While studying this final passage in my Spark and Echo series I was reminded of another verse in scripture. "At that time Jesus, full of joy through the Holy Spirit, said, "I praise you, Father, Lord of heaven and earth, because you have hidden these things from the wise and learned, and revealed them to little children. Yes, Father, for this is what you were pleased to do." (Luke 10:21)


Photo from "3, 2, 1, the future."


After our small performance vanished it was the laughter of the children that remained. And at the end of my year long residency it is the joyful promise that what is hidden and confused and darkened will be revealed to little children that remains with me.





Spark Notes

The Artist's Reflection

Stephanie Miracle is an American born independent choreographer and performer currently based in Essen, Germany with her husband visual artist Jimmy Miracle. She earned her MFA in Dance at the University of Maryland and a BA in Dance from Belhaven University. She is also a teacher of Klein Technique™ and holds prestigious honor of being a 2014/15 German Fulbright Fellow in the Performing Arts. In 2015 she joined as a full-time dancer with the Folkwang Tanzstudio/FTS. In addition to performing with the company she often works in collaboration with Henrietta Horn (DE), Carla Jordao (PT), Ana Farfan (MX), Paola Ponti, (IT) and Anna Shchkleina (RU). She is the director of Fakers Club, a site-specific performance experiment based on film and serial television.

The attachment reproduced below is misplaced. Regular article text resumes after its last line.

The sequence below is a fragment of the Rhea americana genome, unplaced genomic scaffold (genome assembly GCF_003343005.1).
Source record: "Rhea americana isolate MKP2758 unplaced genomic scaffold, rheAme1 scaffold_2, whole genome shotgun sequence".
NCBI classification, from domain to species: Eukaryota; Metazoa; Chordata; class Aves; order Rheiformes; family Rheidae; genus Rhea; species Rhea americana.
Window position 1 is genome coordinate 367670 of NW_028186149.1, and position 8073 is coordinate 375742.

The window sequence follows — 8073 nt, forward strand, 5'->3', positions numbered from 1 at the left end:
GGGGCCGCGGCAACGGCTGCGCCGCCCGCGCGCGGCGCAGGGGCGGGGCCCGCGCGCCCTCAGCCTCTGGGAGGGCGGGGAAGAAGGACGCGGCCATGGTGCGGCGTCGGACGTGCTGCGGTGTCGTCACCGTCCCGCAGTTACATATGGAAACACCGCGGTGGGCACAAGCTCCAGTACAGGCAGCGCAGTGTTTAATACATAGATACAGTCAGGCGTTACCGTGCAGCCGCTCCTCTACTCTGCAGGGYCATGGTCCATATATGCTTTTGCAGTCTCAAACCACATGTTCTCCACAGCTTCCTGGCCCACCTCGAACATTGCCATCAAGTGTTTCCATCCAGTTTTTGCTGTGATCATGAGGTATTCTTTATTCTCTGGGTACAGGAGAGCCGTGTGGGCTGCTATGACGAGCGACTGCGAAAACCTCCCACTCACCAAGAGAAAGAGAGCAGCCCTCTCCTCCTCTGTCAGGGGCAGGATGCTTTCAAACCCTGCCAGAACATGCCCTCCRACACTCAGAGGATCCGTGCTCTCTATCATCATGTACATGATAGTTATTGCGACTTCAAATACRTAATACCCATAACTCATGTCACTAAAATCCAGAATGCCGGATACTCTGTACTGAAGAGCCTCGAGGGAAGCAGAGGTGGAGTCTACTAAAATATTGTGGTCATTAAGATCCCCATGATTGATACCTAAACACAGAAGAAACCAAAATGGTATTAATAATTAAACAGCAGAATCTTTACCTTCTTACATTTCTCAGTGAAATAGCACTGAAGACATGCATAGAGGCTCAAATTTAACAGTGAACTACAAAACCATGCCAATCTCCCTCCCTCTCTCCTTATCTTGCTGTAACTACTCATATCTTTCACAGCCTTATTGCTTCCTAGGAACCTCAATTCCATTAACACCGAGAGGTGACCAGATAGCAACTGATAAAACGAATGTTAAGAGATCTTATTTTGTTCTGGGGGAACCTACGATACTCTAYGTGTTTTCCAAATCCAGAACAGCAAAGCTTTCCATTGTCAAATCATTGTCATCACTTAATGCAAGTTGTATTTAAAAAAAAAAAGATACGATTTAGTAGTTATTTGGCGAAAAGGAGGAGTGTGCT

Stephanie's choreography has been described as “iconic and nuanced…with an irreverence that makes you smile unconsciously”(Rick Westerkamp, 2014). Often in vivid technicolor, Miracle’s works are crafted with a cinematic sensibility and follow subtle narrative threads. In addition to creating choreographies for traditional proscenium theaters her unique aesthetic finds special significance in common spaces for example, parking lots, bus stops, woman's prisons, hallways, staircases, and rooftops. in Germany, Hungary, Mexico, Russia, New York City, and Washington DC by various institutions including MetLife Foundation, Exchange Festival, Dance Place, Supernoval Festival, Open Look Festival, Performatica, Belhaven University, ES WIRD SOGAR SCHÖN, Barnes Crossing, The Clarice Smith Performing Arts Center.


Other awards include the Smith Scholarship Grant to attend ImPulsTanz in 2012, dance artist-in-residence at OMI International Residency 2012, DC Innovation grant in 2013, Bates Dance Festival Merit Scholarship 2013, Goldhaber Travel Scholarship 2014, and NextNOW new work grant 2014. Her collaborative piece “Drafting Plan” was awarded Best Duo at Barnes Crossing Festival 2015 in Cologne and at the 2016 SzoloDuo Festival in Budapest. She is honored to be a 2016 Artist in Residence at Spark and Echo Arts.